Two masterpieces of British cinema are paired here--Powell and Pressburger's first Technicolor triumph, The Life and Death of Colonel Blimp (1943) and their even more ambitious A Matter of Life and Death (1946). Both pictures are transcendent examples of the filmmakers' craft, and remain models of great cinema long after their original wartime propaganda brief has expired. Based on a famously satirical cartoon strip that mocked outmoded attitudes of fair play at a time of "total war", Blimp subsequently became notorious as the film Churchill tried to have banned. Because the War Office objected to the screenplay, they refused to allow P&P's first choice for the role, Laurence Olivier, and the duo cast unknown stage actor Roger Livesey in his place. It is Livesey's sympathetic performance that transforms Clive "Sugar" Candy from an object of satire to one of warm affection, effectively reversing the film's intended message about old-fashioned decency versus wartime pragmatism. Anton Walbrook is a profound presence in a role that mirrored the actor's own plight as a German in Britain, while Deborah Kerr is a living leitmotif in the film, playing no fewer than three distinct but deliberately related roles. Briefed by the Ministry of Information to make a film that would foster Anglo-American relations in the post-war period, the duo, known as "the Archers", came up with A Matter of Life and Death, an extravagant and extraordinary fantasy in which David Niven's downed pilot must justify his continuing existence to a heavenly panel because he has made the mistake of falling in love with an American girl (Kim Hunter) when he really should have been dead. National stereotypes are lampooned as the angelic judges squabble over his fate. In a neat reversal of expectations, the heaven sequences are black and white, while earth is seen in Technicolor. Daring cinematography mixes monochrome and colour, incorporates time-lapse images, and even toys with background "time freezes" 50 years before The Matrix. Roger Livesey and Raymond Massey lead the fine supporting cast. On the DVD: The Life and Death of Colonel Blimp and A Matter of Life and Death are presented in reasonably sharp 4:3 ratio with good mono sound. Blimp comes with a 25-minute documentary feature that tells us nothing revelatory about making the film, but has good new interviews with cinematographer Jack Cardiff (then an apprentice) and eloquent admirer Stephen Fry. Text biographies and stills are also included. Life and Death has no extras. --Mark Walker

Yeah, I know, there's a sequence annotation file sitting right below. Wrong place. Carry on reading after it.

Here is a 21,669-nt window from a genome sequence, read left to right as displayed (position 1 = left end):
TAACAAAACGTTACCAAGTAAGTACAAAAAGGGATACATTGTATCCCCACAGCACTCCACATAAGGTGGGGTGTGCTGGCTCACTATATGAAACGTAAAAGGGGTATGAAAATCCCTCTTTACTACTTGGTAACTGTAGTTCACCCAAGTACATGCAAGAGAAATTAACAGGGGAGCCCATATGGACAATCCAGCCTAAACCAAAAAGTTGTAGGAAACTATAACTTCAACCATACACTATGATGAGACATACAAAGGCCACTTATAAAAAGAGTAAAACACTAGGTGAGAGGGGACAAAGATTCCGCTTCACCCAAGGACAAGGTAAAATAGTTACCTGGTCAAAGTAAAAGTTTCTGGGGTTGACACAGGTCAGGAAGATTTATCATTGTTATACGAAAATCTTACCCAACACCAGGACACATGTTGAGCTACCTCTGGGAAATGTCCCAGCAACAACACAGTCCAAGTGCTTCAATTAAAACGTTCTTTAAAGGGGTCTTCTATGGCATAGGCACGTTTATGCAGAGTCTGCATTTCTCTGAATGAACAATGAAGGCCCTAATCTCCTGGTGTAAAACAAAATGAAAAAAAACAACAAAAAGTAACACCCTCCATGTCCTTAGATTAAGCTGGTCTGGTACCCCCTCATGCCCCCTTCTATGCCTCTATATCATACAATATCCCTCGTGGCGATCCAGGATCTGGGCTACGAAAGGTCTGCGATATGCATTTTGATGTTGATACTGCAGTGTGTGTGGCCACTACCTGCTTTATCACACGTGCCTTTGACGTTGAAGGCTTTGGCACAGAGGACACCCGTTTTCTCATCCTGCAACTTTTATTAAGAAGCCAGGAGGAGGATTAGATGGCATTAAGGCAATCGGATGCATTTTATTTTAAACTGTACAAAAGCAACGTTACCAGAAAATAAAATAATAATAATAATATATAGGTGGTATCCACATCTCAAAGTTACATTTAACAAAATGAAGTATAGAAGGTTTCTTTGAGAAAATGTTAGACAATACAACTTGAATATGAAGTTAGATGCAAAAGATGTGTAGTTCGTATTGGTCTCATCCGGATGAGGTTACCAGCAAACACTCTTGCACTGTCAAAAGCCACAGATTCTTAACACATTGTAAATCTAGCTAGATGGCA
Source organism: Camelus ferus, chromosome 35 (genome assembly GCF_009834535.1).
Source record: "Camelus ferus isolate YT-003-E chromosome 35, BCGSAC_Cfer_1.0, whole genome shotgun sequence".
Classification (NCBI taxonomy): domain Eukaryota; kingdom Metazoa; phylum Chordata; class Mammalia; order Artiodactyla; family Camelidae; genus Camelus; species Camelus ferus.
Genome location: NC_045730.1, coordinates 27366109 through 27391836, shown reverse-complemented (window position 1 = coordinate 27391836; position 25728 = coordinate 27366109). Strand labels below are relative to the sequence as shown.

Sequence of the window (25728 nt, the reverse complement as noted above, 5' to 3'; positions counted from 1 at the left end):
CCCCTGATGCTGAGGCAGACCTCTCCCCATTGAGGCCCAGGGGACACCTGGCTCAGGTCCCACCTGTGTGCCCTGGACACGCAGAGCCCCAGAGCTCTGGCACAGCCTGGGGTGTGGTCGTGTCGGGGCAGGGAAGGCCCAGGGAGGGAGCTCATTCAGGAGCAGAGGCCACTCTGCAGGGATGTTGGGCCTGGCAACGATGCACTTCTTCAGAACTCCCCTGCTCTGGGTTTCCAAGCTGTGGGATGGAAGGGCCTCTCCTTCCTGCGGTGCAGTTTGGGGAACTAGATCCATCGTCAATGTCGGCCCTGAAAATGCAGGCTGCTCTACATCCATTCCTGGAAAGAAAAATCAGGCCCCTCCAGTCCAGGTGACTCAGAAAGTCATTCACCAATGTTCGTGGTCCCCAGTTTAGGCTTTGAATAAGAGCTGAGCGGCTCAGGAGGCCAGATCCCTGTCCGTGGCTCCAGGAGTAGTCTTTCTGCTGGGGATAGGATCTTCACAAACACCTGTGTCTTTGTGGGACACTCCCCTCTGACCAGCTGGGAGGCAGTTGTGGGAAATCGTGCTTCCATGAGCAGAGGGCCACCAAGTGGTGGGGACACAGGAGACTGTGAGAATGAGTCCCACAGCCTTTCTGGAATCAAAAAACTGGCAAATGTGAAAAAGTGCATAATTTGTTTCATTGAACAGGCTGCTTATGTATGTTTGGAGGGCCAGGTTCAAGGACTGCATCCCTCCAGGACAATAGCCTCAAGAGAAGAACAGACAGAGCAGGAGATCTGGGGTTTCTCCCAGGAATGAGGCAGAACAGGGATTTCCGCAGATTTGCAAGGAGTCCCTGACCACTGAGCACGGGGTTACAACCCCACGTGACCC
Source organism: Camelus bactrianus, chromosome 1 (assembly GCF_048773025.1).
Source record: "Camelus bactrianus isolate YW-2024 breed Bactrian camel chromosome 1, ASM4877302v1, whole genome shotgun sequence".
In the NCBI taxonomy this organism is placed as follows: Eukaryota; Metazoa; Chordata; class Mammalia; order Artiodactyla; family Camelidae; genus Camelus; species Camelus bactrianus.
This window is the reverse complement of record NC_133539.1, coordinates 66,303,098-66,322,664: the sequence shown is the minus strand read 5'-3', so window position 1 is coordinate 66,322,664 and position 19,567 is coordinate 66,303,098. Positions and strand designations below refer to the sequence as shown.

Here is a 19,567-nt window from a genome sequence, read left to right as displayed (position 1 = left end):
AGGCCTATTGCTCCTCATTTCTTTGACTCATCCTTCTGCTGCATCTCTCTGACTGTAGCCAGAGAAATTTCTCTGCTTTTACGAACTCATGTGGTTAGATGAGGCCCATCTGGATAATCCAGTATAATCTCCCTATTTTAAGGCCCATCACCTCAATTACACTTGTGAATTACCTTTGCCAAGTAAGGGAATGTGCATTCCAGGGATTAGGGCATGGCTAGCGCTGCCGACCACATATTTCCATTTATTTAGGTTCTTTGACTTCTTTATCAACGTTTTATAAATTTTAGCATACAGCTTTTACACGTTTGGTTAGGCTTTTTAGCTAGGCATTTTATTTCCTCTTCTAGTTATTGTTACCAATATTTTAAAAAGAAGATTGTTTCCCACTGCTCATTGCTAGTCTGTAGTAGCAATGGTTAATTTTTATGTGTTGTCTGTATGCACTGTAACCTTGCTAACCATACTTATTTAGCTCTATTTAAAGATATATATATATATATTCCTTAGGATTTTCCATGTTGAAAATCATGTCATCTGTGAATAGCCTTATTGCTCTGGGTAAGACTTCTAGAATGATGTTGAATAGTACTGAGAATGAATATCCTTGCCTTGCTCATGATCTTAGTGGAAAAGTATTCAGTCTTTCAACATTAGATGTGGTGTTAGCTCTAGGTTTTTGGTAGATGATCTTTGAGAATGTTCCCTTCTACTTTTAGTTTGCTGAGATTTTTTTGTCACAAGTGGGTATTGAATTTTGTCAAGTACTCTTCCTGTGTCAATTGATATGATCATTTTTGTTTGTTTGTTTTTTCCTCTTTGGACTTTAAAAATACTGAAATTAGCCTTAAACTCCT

Classic BBC TV series about the struggles of the Low Countries population during their occupation by the Nazi's during World War II. Episodes comprise: Lisa - Code Name Yvette Sergeant on the Run Radishes with Butter Child's Play Second Chance Growing Up Lost Sheep Guilt Too Near Home Identity in Doubt A Question of Loyalty Hymn to Freedom Bait Good Friday Suspicions Be the First Kid in Your Block To Rule the World.